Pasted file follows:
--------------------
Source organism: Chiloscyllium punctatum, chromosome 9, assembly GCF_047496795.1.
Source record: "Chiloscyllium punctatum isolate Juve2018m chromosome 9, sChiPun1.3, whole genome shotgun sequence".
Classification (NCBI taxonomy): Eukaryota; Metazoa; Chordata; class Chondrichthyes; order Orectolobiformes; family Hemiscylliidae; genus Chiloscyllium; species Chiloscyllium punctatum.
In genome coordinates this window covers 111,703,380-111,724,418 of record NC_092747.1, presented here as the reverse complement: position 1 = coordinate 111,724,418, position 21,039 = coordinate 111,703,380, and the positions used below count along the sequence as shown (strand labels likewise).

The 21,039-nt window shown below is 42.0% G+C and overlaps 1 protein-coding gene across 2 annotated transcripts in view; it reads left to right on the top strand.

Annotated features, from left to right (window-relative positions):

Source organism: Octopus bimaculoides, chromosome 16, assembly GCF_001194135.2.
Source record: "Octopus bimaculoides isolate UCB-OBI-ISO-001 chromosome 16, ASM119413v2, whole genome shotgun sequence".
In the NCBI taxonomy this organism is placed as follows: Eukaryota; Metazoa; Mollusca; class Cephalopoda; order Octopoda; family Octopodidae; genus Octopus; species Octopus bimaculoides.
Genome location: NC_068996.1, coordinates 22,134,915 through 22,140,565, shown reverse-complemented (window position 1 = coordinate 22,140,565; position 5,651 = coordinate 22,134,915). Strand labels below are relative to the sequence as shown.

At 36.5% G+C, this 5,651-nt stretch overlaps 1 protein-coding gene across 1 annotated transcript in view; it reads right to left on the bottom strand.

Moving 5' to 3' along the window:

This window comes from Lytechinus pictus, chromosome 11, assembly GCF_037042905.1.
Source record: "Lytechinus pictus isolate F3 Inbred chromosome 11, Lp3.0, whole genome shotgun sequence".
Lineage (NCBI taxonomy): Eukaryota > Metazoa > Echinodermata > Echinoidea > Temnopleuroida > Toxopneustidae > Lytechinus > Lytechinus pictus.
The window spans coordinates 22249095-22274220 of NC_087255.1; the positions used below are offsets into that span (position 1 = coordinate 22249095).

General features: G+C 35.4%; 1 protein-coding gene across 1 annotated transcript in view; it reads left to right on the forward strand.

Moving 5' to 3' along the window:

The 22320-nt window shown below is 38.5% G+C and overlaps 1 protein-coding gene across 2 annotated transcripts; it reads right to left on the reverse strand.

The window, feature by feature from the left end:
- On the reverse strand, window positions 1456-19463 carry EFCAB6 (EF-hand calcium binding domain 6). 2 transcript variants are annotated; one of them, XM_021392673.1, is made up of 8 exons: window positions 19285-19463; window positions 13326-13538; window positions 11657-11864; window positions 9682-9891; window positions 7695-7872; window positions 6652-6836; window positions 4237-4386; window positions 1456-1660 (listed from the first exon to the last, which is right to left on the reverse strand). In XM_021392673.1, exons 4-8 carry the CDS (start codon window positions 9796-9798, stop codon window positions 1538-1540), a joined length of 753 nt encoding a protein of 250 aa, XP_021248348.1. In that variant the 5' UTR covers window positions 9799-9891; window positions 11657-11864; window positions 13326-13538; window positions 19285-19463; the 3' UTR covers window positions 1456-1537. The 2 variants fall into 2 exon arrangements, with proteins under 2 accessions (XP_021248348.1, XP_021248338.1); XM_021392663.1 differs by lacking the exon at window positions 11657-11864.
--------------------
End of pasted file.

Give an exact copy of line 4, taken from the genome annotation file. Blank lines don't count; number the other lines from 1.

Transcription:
In genome coordinates this window covers 111,703,380-111,724,418 of record NC_092747.1, presented here as the reverse complement: position 1 = coordinate 111,724,418, position 21,039 = coordinate 111,703,380, and the positions used below count along the sequence as shown (strand labels likewise).